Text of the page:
STEVENSON, Robert Louis (1850-1894). The Anne Jenkin papers.
Comprising 33 autograph letters signed and two letters signed (‘Robert Louis Stevenson’, ‘R.L.S.’, ‘R.L. Stevenson’ and, once, ‘Robert Louis Stevenson (Tusitala)’) and one autograph letter unsigned, to Anne Jenkin, various places (Skerryvore, Bournemouth; Tahiti; Honolulu; Vailima, most often n.p.), [June 1885-May 1892: most often n.d.], approx. 77 pages in total, various sizes (150 x 100mm - 320 x 200mm), often on paper extracted from ruled notebooks. [With:] an autograph manuscript entitled ‘The Day after Tomorrow’, a critique of English politics, 5 pages, small 4to (200 x 160mm), (unfinished); one photograph signed of Robert Louis Stevenson; two telegrams; 15 letters from Fanny Van de Grift Osbourne Stevenson, two on letters from Stevenson; two letters from Lloyd Stevenson; one letter from Austin Strong; and two photographs of Fleeming Jenkin. 58 items in total. Provenance: by descent from Anne Jenkin.
‘CALL ME LOUIS, AS HE HAS NOW DONE FOR SO MANY YEARS’. Many of the early letters from Robert Louis Stevenson to Anne, widow of Fleeming Jenkin (1833-1885), engineer and academic, Stevenson’s professor and friend, revolve around the memoir of Fleeming’s life that Stevenson agreed to write – on which he began professing ‘it will give me the greatest pleasure to do all that I can for the volume in every way’, but was remarking on nearing its completion in 1887 ‘I do not believe I would accept a similar task again’. Persistent writer’s block (‘My mind is quite arrested like a watch’; ‘Chapter VI is no joke; it is a mare magnum; I swim and drown and come up again’) is exacerbated by frequent bouts of illness (‘I may add to all this that my health is usually worst when my mind is in working order’), and a generally positive reception on its publication nevertheless gives him occasion to bemoan ‘the weakness of the reviewer, poor soul! and how he longs to find fault … the poor, small creature casting on all sides to find some opportunity … when he is a little older (if he be still young) he will be ashamed of himself’, as well as ‘the light-headed vanity of readers and the sublime indifference of printers’. He reveals much of himself in the questions and hypotheses he puts to Anne Jenkin (‘1st When did Fleeming first see you? 2nd was he immediately in love?’), as well as the wide-ranging thoughts he shares with his friend along the way; on hearing that Anne has suffered an ailment, he writes ‘there is nothing (bar dishonour) that I fear so much as pain; but yet it acts as a pitch-pipe and reminds us of the key of life ... if we had only faith like a grain of mustard seed, it is the best that any of us could do at any time: I mean of our conscious doings, but the best of us is unconscious and not us’; in response to Anne’s suggestion that he might act in conjunction with others to combat political injustice in Ireland rather than struggling alone he notes that ‘I have never dared to say what I feel about men’s lives, because my own was in the wrong; shall I dare to send them to death? The physician must heal himself; he must honestly try the path he recommends; if he does not even try, should he not be silent?’. Throughout the letters appear references to the important events in the lives of Louis’ and Anne’s respective families: at her questioning her son, Austen’s, choice of fiancée, he counsels her (noting that ‘my marriage was largely in the teeth of what my parents wanted; they were deeply hurt … And now, as I look back, I think it was the best move I ever made in my life. Not only would I do it again; I cannot conceive the idea of not doing it’) and we find a damning indictment of W.E. Henley when Stevenson breaks off relations with his erstwhile friend. The later letters are full of Stevenson’s engaging descriptions of his life on the Samoan island of Vailima, much of this focused on the difficulties of running efficiently ‘this great household of seven whites’, with discussions also of his local friends and responsibilities as Tusitala (‘write-tale’) including court sessions where RLS must ‘judge my causes and discriminate between many different shades of falsehood’. Island life obviously allowed much time for reflection; in one of these long letters, Stevenson takes a longer view on the process of ageing: ‘I have been working very hard this last quarter of a year – the last of my fortieth, it seems ; and I am not sorry: it is a long fight this life, not much of it victory, cares come about us – I was going to say as we grow old – it is not so – they come about us as we let them…’. Taken together, this collection offers an insight not just into the writing process of Robert Louis Stevenson, but into his interior life. The letters from his wife, Fanny, complement his and add detail, but the most striking example is the letter she writes to Anne the day after her husband’s death, giving her often overlooked account of his collapse – as he steadily dropped oil into a mayonnaise they were making for supper – and funeral on Vailima. Published in E. Mehew and B. Booth, Letters, vols. V-VII.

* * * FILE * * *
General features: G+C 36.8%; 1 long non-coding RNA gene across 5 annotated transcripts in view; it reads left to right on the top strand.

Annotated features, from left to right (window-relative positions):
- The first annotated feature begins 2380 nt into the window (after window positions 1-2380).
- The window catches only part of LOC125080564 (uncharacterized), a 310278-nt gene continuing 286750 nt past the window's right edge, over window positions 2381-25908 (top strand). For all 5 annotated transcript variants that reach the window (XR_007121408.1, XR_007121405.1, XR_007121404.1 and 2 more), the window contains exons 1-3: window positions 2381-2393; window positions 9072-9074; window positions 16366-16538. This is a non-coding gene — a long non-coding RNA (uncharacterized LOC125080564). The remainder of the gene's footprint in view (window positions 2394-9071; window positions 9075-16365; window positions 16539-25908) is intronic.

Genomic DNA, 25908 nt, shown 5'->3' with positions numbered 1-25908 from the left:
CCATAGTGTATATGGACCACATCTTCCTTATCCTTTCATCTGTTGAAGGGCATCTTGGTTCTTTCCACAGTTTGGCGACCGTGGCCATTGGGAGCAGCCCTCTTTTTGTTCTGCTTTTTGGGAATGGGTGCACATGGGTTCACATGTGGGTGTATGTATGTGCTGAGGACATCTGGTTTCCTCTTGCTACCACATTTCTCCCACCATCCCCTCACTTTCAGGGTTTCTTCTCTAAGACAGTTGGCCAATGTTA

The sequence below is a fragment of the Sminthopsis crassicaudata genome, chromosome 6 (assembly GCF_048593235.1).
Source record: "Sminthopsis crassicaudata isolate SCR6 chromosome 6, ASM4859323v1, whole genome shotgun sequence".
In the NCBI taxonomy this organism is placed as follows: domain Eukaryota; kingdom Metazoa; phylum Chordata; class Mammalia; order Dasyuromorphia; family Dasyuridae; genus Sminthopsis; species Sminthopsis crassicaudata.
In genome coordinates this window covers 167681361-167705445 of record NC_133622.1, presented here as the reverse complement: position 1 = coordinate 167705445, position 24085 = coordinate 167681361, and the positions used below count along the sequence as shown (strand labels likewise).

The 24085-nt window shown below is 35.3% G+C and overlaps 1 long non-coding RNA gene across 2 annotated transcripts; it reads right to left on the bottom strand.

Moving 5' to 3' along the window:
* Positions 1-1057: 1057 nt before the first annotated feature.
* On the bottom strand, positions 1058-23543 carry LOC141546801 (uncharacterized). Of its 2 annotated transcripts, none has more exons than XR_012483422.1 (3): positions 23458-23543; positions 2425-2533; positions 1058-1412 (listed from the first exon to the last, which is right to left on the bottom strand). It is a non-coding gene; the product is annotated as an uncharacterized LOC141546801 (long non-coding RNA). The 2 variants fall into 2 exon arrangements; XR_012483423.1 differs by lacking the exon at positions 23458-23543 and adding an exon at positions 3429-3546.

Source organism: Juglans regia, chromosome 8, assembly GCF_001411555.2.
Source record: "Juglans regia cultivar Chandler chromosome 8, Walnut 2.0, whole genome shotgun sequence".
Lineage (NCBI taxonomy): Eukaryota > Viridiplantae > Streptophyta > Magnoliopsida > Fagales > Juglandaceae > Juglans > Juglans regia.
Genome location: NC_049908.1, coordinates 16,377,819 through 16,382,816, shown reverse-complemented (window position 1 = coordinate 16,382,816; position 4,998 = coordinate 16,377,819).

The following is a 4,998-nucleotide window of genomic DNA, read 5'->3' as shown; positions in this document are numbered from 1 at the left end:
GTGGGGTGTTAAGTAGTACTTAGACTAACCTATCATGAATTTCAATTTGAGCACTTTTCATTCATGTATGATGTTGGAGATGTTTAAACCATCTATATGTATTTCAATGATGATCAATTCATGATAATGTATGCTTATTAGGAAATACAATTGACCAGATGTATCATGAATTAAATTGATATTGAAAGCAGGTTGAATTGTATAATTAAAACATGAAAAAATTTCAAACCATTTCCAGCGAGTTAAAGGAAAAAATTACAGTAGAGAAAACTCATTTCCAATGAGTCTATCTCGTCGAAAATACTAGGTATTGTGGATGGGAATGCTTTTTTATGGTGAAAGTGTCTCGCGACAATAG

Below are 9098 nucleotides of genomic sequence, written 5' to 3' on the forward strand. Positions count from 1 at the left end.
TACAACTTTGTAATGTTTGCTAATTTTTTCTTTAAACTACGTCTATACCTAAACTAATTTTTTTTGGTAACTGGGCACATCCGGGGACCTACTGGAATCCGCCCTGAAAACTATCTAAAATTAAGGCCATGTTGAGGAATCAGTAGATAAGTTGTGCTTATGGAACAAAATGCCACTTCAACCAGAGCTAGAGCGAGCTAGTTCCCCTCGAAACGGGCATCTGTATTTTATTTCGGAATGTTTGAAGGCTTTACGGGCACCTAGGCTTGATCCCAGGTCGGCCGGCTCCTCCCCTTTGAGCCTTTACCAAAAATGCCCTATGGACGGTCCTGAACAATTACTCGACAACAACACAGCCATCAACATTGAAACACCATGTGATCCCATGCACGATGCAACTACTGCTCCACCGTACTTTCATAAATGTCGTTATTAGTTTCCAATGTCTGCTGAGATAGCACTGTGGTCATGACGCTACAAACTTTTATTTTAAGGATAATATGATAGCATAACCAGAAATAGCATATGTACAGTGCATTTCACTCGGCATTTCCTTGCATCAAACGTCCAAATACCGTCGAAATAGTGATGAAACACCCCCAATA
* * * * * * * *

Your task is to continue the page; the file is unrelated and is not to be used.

Robert Louis Stevenson was a frequent visitor to the house that Anne Jenkin (d. 1921) shared with her husband, Fleeming: the latter had first come to know Louis as one of his engineering students, and they later became friends; Stevenson had been an enthusiastic performer in the amateur dramatic productions put on by the Jenkins in their Edinburgh home.